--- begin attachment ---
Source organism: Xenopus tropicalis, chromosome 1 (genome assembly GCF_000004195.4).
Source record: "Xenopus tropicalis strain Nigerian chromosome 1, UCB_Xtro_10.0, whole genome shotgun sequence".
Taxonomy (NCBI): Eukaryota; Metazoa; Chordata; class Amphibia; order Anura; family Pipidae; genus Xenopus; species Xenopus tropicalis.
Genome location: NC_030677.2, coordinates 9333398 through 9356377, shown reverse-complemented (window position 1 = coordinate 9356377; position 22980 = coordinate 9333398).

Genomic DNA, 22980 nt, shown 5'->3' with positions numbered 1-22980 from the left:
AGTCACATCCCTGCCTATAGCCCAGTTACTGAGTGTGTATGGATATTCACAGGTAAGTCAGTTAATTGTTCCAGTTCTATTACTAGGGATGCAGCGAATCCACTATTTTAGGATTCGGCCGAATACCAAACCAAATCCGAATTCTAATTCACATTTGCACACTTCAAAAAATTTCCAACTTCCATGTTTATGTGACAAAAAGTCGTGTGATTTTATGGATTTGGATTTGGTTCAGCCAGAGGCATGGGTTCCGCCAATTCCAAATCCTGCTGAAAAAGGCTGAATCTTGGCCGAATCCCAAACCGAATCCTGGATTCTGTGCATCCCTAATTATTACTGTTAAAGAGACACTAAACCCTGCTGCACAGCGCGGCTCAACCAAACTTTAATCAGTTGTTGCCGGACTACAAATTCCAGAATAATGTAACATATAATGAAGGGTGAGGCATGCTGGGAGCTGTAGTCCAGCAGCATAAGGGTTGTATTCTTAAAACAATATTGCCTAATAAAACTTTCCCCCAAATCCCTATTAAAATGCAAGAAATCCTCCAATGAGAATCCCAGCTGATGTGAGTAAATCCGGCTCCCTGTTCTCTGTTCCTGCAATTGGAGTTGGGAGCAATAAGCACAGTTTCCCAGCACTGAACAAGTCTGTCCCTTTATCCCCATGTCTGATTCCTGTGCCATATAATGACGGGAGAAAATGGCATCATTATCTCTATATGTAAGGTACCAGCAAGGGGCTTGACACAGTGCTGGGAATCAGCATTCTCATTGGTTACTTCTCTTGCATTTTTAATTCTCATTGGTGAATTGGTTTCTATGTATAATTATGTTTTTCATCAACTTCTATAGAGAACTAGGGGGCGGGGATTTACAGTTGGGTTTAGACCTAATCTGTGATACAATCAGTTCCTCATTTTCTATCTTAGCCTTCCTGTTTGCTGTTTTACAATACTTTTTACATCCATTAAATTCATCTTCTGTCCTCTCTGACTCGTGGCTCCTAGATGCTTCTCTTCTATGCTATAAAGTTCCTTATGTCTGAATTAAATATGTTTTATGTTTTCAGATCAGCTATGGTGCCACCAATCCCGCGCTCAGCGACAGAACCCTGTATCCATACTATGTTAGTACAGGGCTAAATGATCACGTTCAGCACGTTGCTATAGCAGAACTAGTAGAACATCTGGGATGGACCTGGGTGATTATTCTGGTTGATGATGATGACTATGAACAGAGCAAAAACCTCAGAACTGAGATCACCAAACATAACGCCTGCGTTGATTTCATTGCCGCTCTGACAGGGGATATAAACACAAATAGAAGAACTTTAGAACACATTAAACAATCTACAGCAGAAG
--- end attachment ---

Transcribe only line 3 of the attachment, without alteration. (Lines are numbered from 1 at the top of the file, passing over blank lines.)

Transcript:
Taxonomy (NCBI): Eukaryota; Metazoa; Chordata; class Amphibia; order Anura; family Pipidae; genus Xenopus; species Xenopus tropicalis.